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Another talkshop? Or seeds of an effective Southern African IDP policy?

A seminar on internal displacement in the Southern African Development Community (SADC) region was held in Gaborone, Botswana, 24-26 August 2005. Sponsored by UNHCR and the Brookings-Bern Project on Internal Displacement[1], it brought together a wide range of actors, including representatives of southern African governments, sub-regional, regional and international organisations, civil society organisations, donors and academic researchers. It yielded a challenging and thought-provoking discussion, which was, understandably, occasionally heated, given such diversity of perspective and points of departure. But the discussion also showed promising signs of a cross-fertilisation of ideas, and the beginnings of a potentially important debate on the specific regional dynamics of internal displacement in southern Africa.

Amongst other themes, the meeting explored problems related to the identification of the internally displaced, challenges in generating reliable information on the scale and nature of internal displacement and the development of effective mechanisms, at various levels, which might address current crises and prevent future ones. Predictably, countries deeply affected by conflict, such as the Democratic Republic of Congo, Angola and Mozambique, received considerable attention. Presentations also highlighted those displaced internally though food insecurity and urban renewal programmes. However, academics and advocates also urged participants to think of the problem of internal displacement more broadly and to recognise the unresolved massive ‘backlog’ of those who have been internally displaced through apartheid, colonial dispossession, disastrous post-colonial experiments in social engineering and privatised forms of large-scale development that currently impact the developing world so profoundly.

In general, participants endorsed the repeated suggestion that the plight of IDPs can only be addressed through a tightly coordinated national, sub-regional, regional and international response. Participants also emphasised the need for the international community to support states and for states to grant humanitarian access to their IDP populations. National governments were recognised as the necessary lynchpin around which an effective response should be organised and the support of donors, regional and international bodies was acknowledged as crucial. The Guidelines on Internal Displacement enjoyed widespread acceptance and repeated endorsement.

But despite an overall enthusiastic commitment to alleviating the plight of IDPs, occasional references to specific cases revealed significant cracks in this apparent consensus. State representatives were quick to underscore their sovereign right to govern the settlement of their populations, when confronted with suggestions that specific state-sanctioned initiatives had degenerated (or threatened to degenerate) into situations of internal displacement. They justified this defensive stance with reference to international campaigns to discredit their governments or inhibit their development, pursued either by foreign governments or international NGOs. Their responses exposed an important, though unspoken, tension over the politics of recognising forcibly resettled populations as ‘internally displaced’ or not. The stakes behind such diplomatic silences are high. For example, despite the government of Zimbabwe’s refusal to recognise those affected by Operation Murambatsvina as ‘internally displaced’, a number of critical African voices echoed  Walter Kälin, the Secretary-General’s Representative on the Human Rights of Internally Displaced Persons, in describing Zimbabwe as a “situation of massive internal displacement.”[2]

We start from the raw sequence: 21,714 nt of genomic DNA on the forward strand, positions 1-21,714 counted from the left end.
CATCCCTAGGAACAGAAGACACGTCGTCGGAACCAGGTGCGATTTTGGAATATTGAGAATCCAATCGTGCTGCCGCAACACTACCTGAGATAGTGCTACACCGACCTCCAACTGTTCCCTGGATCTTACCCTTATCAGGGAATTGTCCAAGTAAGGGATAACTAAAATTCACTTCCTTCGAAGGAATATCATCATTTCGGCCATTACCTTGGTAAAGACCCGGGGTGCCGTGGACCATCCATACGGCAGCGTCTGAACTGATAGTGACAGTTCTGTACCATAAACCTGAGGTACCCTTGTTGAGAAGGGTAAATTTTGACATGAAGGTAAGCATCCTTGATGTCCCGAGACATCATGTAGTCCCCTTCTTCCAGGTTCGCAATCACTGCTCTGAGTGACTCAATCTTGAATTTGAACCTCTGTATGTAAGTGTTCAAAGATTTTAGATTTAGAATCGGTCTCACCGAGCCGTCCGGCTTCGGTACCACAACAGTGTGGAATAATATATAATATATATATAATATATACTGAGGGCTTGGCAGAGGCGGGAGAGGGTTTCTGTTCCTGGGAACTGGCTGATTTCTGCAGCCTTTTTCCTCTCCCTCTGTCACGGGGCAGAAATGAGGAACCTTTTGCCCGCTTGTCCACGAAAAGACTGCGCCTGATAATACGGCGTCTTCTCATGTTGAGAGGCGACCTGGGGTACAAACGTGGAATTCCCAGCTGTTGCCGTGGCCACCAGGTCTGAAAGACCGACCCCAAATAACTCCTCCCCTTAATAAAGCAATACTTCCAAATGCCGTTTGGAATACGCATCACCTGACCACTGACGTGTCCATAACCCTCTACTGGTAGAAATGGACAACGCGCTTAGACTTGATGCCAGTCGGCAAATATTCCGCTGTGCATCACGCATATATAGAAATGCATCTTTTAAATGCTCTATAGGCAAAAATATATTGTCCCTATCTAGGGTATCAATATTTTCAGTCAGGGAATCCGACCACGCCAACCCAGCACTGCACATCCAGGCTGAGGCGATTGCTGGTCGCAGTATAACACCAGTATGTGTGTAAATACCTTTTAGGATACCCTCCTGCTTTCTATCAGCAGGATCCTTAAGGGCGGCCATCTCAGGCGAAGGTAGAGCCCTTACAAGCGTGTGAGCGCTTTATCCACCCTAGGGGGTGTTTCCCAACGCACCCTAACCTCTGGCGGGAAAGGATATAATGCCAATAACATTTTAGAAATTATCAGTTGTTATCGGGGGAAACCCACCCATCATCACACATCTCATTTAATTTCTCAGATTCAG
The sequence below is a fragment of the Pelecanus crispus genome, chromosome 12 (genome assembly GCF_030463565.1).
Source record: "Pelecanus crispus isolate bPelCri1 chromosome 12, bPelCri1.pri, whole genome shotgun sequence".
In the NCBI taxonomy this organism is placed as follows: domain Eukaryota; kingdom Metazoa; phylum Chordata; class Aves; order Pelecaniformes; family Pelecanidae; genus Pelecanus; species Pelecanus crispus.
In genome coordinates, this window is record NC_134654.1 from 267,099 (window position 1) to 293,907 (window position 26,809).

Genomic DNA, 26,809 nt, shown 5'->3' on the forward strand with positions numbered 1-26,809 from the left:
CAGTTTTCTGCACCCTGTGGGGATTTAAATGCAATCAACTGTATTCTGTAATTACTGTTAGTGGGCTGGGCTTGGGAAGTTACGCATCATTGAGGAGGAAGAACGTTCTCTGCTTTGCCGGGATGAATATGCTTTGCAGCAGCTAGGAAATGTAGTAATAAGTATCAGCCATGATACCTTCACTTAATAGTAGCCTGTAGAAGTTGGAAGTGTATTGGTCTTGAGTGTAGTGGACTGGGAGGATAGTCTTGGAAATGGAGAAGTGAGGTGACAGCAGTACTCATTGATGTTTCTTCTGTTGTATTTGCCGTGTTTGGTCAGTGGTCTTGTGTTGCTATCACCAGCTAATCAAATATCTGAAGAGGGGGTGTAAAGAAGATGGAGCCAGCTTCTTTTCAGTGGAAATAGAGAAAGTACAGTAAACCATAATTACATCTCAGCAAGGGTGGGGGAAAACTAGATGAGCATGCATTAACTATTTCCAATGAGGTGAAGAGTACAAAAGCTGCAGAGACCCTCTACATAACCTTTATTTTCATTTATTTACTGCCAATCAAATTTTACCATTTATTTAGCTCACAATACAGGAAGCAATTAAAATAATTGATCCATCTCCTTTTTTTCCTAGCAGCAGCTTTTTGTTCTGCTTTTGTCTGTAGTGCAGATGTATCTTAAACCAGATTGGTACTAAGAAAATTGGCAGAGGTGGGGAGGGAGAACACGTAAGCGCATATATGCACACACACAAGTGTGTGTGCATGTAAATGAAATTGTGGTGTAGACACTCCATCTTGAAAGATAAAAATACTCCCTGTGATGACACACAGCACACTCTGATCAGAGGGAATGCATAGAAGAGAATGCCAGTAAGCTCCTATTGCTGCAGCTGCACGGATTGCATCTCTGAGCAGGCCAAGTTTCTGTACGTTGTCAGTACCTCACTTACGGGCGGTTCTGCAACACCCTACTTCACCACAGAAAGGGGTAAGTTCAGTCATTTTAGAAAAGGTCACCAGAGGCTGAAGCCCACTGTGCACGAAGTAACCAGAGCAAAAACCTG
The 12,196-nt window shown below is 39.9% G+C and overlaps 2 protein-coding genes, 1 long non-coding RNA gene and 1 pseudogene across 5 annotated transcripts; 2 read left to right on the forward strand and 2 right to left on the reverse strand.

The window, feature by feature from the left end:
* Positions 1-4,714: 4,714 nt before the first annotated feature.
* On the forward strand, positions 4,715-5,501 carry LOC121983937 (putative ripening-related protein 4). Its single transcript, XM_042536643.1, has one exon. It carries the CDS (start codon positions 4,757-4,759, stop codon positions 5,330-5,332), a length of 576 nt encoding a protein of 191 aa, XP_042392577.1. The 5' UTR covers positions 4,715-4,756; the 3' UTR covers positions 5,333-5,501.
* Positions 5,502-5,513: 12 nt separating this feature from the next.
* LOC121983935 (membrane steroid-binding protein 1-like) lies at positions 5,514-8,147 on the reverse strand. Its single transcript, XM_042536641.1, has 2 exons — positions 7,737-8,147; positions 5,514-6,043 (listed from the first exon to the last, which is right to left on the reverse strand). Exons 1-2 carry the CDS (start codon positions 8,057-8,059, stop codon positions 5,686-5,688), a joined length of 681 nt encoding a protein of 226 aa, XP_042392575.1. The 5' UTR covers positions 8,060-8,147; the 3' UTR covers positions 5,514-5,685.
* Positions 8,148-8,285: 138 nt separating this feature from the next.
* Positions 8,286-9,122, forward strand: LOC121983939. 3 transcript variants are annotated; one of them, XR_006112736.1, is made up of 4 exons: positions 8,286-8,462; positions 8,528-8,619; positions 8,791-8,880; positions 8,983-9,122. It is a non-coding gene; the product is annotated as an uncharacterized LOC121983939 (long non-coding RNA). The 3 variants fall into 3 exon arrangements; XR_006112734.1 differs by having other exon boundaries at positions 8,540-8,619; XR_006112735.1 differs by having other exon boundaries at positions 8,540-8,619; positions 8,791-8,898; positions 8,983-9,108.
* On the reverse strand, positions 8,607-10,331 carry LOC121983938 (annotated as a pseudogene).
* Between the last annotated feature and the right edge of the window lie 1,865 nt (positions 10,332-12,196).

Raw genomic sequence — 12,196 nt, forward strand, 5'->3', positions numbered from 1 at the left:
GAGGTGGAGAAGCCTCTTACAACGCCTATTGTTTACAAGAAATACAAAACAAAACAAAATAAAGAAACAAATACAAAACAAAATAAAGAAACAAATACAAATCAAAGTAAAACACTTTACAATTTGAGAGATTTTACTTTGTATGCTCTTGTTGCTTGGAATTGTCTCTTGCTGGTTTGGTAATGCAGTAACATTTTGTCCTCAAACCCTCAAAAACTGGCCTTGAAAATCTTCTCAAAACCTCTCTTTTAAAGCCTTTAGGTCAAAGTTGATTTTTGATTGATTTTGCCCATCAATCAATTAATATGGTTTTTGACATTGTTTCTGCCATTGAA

I wonder to what extent the generally positive sentiment of the seminar would impact the lives of the masses of landless and socially marginalised post-colonial and post-apartheid southern Africans. Is it realistic to expect southern African states to take the bold political step of acknowledging their ongoing (and, perhaps, historically inevitable) complicity in displacing (as opposed to ‘resettling’) the most vulnerable sections of their constituencies? Is some degree of ‘internal displacement’ an inevitable cost of development in a region like southern Africa, given the institutional weakness of states, constant struggles over political legitimacy and entanglement in the strings that will always be attached to international support?

From the regional perspective, the seminar has sown the seeds for a vibrant and potentially productive debate on the very nature of internal displacement. The extent to which these will germinate into an effective set of responses will, however, depend on the ability of those involved, particularly governments, to acknowledge and confront the politics of internal displacement head-on.


Graeme Rodgers is a Research Fellow at the Refugee Studies Centre. Email:

This is written in a personal capacity and does not reflect the perspectives of the seminar’s organisers or sponsors. The report on the seminar will shortly be published by the Brookings-Bern Project on Internal Displacement at

[1] See background paper at



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